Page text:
We parked about a block from the venue and I took a few pictures of the sweet space van before we went inside. It was everything I’d hoped it would be; namely, a really awesome van that I am very glad I’m not responsible for.
Again, let me state for the record that I thought Danny was great. He played a set of about 45 minutes before taking a break; in that time, we got Whale of a Tale (from Fibsville), Sweet Things, Feather Fur & Fin, and Wish Willy, among others. He told some fun stories about the space van tour and about the work he’s done with a school in Belize. And most importantly, he asked the crowd to quiet down, which didn’t happen to the degree anyone would have wanted, but I appreciated the effort.
We’ve been to the Artful Dodger twice, for Mo Kenney and for Greg MacPherson. This was quite a while ago now, back when the place was very new. The finishing wasn’t done, and they weren’t serving meals yet. They’ve come a long way since then and I’ve heard lots of great reviews of the food and the venue. Unfortunately, everyone else has apparently heard the same things. Our tickets said 8:00 p.m., which could mean anything from a start time of 8:00 to midnight, in my concert-going experience (in this case, it was around 8:30). We got there at 7:45 and the place was full. Wall-to-wall, no seats open, packed with diners. And the thing about the Artful Dodger is that there is no good place to stand. The stage is small, the floor in front of it is filled with tables, and there are bleachers in the back of the room. Walking from Point A to Point B is difficult and you cannot stand anywhere without being obnoxiously and obviously in someone’s way. We took the best spot that we could in the back of the room but this still put in in the path of the servers and I don’t think 30 seconds went by without one of us (most often Mika) having to move out of someone’s way.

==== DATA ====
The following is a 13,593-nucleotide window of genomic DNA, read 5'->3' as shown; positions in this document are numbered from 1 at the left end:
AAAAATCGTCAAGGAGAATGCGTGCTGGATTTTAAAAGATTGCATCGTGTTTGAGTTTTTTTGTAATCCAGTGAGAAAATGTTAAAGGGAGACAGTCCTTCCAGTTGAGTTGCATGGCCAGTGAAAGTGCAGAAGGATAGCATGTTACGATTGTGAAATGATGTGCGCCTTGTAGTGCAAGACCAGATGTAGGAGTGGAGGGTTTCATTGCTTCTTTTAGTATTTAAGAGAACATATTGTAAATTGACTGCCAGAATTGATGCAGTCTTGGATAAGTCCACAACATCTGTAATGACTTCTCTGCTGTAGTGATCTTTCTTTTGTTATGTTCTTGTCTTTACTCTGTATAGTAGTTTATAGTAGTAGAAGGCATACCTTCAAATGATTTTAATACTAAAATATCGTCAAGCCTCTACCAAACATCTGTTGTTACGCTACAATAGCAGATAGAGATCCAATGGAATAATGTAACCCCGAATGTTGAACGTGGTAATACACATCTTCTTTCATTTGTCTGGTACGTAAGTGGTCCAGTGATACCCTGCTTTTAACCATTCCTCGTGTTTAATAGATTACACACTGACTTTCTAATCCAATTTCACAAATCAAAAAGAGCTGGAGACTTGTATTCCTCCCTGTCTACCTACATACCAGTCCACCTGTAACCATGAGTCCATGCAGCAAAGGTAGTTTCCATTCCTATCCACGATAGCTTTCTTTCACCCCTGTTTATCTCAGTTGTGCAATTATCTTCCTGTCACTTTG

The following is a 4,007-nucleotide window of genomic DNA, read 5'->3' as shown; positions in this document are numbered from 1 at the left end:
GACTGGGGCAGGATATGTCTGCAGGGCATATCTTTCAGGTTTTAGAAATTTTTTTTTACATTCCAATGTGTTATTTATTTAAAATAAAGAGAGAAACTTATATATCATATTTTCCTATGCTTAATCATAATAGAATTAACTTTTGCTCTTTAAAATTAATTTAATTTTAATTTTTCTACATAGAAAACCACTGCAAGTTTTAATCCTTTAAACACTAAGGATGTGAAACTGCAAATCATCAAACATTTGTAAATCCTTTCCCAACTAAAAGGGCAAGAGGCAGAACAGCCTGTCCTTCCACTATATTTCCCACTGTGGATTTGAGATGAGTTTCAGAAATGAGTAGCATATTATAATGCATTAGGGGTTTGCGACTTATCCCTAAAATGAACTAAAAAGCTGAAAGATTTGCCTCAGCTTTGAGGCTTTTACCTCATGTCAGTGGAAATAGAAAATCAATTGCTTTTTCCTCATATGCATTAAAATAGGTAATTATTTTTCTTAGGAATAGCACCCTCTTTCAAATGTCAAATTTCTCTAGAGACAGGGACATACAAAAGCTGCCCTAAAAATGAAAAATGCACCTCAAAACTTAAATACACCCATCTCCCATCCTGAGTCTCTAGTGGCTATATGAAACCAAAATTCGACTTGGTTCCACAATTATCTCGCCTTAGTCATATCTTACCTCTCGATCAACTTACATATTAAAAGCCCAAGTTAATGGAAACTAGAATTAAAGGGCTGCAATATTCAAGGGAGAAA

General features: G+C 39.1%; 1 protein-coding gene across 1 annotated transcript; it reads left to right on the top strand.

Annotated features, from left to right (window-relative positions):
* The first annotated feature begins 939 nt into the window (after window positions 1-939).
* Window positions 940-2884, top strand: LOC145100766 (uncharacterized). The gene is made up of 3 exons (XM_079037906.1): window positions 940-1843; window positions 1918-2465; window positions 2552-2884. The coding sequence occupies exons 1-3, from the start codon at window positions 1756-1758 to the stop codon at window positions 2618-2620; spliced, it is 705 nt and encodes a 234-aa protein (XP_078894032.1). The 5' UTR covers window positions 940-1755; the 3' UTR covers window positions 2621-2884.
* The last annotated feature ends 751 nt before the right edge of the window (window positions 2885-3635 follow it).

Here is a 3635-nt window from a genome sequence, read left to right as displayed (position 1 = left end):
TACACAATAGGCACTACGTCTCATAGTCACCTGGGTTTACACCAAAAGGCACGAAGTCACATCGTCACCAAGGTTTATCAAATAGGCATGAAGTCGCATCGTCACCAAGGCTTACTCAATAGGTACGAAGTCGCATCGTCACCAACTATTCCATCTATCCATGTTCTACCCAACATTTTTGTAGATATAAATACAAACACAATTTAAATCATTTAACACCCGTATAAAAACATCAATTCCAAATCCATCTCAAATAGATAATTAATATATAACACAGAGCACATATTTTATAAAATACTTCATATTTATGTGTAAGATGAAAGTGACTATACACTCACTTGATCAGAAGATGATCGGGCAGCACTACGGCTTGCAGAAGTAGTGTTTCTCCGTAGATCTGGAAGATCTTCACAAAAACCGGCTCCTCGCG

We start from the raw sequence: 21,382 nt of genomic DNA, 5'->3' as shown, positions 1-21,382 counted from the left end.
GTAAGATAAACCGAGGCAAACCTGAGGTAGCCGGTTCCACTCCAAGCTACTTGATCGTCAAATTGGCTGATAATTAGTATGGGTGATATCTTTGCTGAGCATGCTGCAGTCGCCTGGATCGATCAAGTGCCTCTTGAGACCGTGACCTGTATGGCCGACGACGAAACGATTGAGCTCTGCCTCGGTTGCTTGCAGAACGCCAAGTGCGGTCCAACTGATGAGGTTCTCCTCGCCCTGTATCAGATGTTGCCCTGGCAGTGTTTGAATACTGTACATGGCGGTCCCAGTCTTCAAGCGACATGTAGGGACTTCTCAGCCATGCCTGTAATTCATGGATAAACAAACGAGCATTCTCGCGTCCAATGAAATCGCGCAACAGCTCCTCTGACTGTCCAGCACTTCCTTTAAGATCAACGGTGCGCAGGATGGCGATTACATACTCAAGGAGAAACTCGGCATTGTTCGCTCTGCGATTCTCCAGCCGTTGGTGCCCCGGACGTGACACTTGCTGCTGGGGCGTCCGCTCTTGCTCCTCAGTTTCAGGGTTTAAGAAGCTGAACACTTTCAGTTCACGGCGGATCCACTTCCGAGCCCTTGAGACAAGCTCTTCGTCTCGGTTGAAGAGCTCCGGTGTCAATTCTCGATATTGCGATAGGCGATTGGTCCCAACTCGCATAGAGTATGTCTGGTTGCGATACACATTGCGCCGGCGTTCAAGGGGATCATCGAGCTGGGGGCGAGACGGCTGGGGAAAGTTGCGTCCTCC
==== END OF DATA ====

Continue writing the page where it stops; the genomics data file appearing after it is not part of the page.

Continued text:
I’m not sure what the rules are at the Artful Dodger. If someone comes in for dinner at 6:00, do they get to stay for the show at 8:00 without buying a ticket? My suspicion is yes; this would explain why we were in between three groups of people, two of which had no interest in the show at all and were just going to keep on having their conversations despite the guy on stage trying to play guitar and sing some songs. There is no crowd so disrespectful as those that did not pay to attend.
The third group could be described as Danny Michel superfans and though I rolled my eyes a bit at their… let’s go with “intensity” – they were really into the show and I find it hard to find fault with that. Especially when there were so many other people nearby with whom I could find all kinds of fault.